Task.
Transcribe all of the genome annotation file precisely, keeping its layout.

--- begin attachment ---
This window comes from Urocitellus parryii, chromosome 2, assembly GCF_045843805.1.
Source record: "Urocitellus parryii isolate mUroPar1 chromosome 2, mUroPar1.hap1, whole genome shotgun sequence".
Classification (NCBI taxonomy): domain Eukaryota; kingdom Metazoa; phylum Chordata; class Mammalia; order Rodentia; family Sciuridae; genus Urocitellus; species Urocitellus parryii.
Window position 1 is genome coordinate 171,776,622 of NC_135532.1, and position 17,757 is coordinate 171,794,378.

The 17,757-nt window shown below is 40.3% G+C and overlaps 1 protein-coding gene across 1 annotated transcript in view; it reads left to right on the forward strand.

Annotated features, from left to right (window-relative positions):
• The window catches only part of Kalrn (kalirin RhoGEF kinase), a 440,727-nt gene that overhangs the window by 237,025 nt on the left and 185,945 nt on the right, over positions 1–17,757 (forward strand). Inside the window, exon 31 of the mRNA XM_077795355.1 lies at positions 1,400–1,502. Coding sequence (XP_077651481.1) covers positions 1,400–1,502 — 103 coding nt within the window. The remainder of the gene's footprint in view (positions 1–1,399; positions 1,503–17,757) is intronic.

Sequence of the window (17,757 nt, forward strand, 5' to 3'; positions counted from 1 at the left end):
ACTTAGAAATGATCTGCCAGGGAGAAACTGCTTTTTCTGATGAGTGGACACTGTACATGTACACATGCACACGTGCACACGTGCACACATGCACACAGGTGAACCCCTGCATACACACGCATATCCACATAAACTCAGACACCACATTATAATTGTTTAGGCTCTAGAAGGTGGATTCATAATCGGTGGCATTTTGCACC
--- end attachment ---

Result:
This window comes from Urocitellus parryii, chromosome 2, assembly GCF_045843805.1.
Source record: "Urocitellus parryii isolate mUroPar1 chromosome 2, mUroPar1.hap1, whole genome shotgun sequence".
Classification (NCBI taxonomy): domain Eukaryota; kingdom Metazoa; phylum Chordata; class Mammalia; order Rodentia; family Sciuridae; genus Urocitellus; species Urocitellus parryii.
Window position 1 is genome coordinate 171,776,622 of NC_135532.1, and position 17,757 is coordinate 171,794,378.

The 17,757-nt window shown below is 40.3% G+C and overlaps 1 protein-coding gene across 1 annotated transcript in view; it reads left to right on the forward strand.

Annotated features, from left to right (window-relative positions):
• The window catches only part of Kalrn (kalirin RhoGEF kinase), a 440,727-nt gene that overhangs the window by 237,025 nt on the left and 185,945 nt on the right, over positions 1–17,757 (forward strand). Inside the window, exon 31 of the mRNA XM_077795355.1 lies at positions 1,400–1,502. Coding sequence (XP_077651481.1) covers positions 1,400–1,502 — 103 coding nt within the window. The remainder of the gene's footprint in view (positions 1–1,399; positions 1,503–17,757) is intronic.

Sequence of the window (17,757 nt, forward strand, 5' to 3'; positions counted from 1 at the left end):
ACTTAGAAATGATCTGCCAGGGAGAAACTGCTTTTTCTGATGAGTGGACACTGTACATGTACACATGCACACGTGCACACGTGCACACATGCACACAGGTGAACCCCTGCATACACACGCATATCCACATAAACTCAGACACCACATTATAATTGTTTAGGCTCTAGAAGGTGGATTCATAATCGGTGGCATTTTGCACC